April 12, 2016

Sunday, April 15, 2012

30 Habits of Highly Effective Poets #15: Leslie Rzeznik on Recording Yourself

Today's guest poet is Leslie Rzeznik, who blogs at A Boisterous Life.

Many poets advise practicing Leslie's habit -- as part of the revision process, record yourself reading a poem. Then, listen to the recording. You will hear wonderful wordplay you hadn't noticed on the page, or hear phrasing that needs to be tweaked in the next draft. While I don't record myself, my friends and I almost always read our poems aloud as we prepare for feedback.

I brought a new poem (about a recent Baltimore Symphony Orchestra performance) to my friend Ann Bracken a few weeks ago. Reading the poem to her, I heard a phrase I had stolen from another of my own poems! Whoops. I missed that with my eyes, but the sound was familiar to my ears. I revised the line.

Leslie has some great advice about how to make this poetry habit effective for revision.

Here's Leslie: The Voice of the Poem

Some poets don’t think about how a poem looks on the page or how it sounds when spoken aloud. There are some who argue that their poems are not meant to be read aloud. Spoken Word or Slam Poetry aside, every poet can use the spoken word as a means to become a better writer. 

When I read a poem aloud, I can hear its musicality better. Its rhythm is more defined. I can feel on my tongue when the words just don’t work. I can detect dead spaces, run-on lines, and natural caesuras which often help with determining my line breaks. I can even hear mis-associations that I might not catch when reading in my head. But wait!

We don’t have to fantasize about training our dogs to recite our poems (as Wordsworth might have) and we don’t need to be in workshop to hear our poems read outside of our own head space. No, fellow poets, this is what we have technology for. Many poets are Luddites, and so don’t have the fanciest new iPad or digital recorder. However, most people in the Western world have cell phones. And most cell phones have voice recording apps, no matter how ridiculously old or basic they are.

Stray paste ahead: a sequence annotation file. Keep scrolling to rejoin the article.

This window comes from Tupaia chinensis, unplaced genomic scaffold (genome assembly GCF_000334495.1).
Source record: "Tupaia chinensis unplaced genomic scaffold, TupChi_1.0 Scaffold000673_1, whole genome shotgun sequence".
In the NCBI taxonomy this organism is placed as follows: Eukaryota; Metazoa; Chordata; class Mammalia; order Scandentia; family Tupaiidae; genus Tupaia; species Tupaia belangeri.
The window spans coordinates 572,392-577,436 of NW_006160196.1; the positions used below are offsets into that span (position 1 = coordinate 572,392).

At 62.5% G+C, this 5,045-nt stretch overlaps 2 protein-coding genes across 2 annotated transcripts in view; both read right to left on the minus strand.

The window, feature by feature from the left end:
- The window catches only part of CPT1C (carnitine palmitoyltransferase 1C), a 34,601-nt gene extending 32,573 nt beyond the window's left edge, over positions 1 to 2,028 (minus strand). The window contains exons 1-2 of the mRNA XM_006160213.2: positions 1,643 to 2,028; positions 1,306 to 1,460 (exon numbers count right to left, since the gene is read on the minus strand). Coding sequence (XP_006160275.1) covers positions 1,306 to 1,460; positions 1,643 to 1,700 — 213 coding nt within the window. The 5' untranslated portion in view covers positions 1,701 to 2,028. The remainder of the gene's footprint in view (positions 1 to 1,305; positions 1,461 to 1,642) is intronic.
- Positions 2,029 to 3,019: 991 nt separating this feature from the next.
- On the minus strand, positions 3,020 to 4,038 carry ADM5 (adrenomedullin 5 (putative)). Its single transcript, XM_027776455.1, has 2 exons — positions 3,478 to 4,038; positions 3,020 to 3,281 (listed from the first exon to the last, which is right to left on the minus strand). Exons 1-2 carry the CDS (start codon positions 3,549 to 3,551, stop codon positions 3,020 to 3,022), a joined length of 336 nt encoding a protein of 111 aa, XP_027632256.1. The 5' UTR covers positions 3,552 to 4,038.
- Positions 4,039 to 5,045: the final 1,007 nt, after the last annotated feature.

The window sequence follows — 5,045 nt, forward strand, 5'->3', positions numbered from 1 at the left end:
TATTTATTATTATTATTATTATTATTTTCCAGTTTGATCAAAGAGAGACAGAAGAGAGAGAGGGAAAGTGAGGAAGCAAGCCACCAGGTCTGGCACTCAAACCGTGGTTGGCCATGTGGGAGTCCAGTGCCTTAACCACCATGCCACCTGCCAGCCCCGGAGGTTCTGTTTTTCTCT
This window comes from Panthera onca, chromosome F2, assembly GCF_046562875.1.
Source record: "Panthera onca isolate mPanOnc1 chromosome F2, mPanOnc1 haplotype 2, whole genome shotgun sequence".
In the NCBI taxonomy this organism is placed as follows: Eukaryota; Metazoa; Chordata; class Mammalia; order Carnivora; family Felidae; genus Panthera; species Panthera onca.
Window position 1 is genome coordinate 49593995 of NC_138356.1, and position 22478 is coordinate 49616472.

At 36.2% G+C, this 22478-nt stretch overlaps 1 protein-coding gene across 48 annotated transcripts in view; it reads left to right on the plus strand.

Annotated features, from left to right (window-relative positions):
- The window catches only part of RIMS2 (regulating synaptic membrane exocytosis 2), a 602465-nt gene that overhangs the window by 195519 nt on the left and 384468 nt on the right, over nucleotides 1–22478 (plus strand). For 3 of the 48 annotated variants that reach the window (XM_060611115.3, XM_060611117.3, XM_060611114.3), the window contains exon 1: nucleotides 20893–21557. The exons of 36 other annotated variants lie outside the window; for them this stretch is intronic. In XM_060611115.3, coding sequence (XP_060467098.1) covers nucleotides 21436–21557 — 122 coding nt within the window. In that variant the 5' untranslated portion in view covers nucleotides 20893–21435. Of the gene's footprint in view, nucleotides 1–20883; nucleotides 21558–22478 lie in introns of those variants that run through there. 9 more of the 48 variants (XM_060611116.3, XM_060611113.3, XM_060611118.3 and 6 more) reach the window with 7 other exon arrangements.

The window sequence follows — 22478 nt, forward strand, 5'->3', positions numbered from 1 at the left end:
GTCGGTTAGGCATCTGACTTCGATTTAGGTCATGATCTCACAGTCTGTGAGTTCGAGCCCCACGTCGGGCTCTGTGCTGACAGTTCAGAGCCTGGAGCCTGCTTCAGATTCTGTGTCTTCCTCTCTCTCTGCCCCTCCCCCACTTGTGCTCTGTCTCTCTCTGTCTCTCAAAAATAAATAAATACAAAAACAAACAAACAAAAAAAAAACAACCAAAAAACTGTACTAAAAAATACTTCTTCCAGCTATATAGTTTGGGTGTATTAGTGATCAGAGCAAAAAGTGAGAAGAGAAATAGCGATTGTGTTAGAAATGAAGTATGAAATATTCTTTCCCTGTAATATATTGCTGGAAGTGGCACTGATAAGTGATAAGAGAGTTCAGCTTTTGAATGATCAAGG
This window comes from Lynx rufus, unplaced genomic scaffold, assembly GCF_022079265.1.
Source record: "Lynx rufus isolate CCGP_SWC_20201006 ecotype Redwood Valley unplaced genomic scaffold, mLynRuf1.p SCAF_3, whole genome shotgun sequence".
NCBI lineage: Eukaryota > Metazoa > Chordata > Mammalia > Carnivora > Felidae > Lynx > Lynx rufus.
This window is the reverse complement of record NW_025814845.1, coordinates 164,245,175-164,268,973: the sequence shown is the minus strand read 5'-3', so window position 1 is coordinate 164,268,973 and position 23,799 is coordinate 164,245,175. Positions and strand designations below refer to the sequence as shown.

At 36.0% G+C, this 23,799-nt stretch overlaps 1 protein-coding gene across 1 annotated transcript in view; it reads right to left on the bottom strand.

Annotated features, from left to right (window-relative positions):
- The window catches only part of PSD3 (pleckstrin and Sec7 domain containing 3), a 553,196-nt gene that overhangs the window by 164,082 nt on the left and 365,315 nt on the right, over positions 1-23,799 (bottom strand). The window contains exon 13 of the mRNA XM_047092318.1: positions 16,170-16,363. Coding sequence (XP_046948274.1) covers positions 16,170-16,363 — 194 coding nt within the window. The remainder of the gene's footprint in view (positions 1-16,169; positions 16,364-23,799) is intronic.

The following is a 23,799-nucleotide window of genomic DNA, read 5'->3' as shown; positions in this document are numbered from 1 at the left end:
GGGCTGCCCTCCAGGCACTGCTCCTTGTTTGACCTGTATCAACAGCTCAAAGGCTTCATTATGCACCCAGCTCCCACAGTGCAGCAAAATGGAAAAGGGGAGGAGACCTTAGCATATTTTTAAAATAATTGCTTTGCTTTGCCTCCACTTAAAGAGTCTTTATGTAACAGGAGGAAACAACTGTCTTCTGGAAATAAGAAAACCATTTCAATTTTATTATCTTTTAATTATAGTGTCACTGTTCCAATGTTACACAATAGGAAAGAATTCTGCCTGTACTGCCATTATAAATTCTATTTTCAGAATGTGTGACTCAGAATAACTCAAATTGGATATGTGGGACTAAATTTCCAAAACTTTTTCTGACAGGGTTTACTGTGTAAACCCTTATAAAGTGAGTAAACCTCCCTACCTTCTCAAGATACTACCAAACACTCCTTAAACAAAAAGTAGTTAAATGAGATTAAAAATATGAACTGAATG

The original Luddites destroyed industrial textile frames.
Have you done any "machine breaking" out of frustration with technology?
Record your poem. Make note while you’re recording where you stumble over words and where your pace lags. When playing it back, listen for rhythm, flow, more places where you stumble. If the poet herself can’t read the poem without mistakes, how will others? I have a copy of my poem in front of me and make notes as I listen, just as I would if I were work-shopping someone else’s poems. Sometimes I close my eyes so I can concentrate on the sound. 

I’ve come to record each iteration, and I think it has sped up the editing process substantially. But, hey, it’s just another tool. If you hate the way your voice sounds, get someone else to read your poem. Or just get over your phonophobia. Other than work-shopping with other poets whose work I admire and input I trust, this is the best way to get some distance from my writing.

Oh, and that cell phone? A great way to record your middle-of-the-night inspirations, too.
A poet's friend?


Madame Esme said...

Thanks for including my post in your lineup. Just a little correction - my last name is spelled "Rzeznik". Happy Writing!

Robyn Hood Black said...

What a great idea! I always read aloud any poems I'm working on or offering feedback on for others. But, honestly, I hadn't thought about recording and playing back on my cell phone. How easy! Thanks for the new "tool."

Author Amok said...

Thanks for the correction, Leslie. I had a feeling I got something wrong. I'll edit it in a sec.

Renee LaTulippe said...

I couldn't agree more! My blog is all about poetry videos (poets reading their own work), but I also believe that voicing the poem during the writing process is as valuable as recording the final product. It's an immense help for hearing the hiccups in your own work!

BTW, most PCs also have a sound recorder in the Accessories folder under "All Programs" - just one click and you're ready to record!

Author Amok said...

This has been a great discussion. I've also been trading comments with a member of Maryland Writers Association on Facebook, who has a site with clips of his poems. It's a faster method than my habit of putting poems away from ten years before I revise them.

Amy LV said...

Yes! I love the way you explain why and how to do this. I always ask someone in my family to read the poem aloud to hear where THEY trip up (thinking I may just force it well.) Lately, though, SoundCloud has helped me to hear the bad spots in poems. It makes a huge difference! Thank you! a.

Author Amok said...

Hi, Amy. I'm going to have to check out Sound Cloud. Sounds interesting.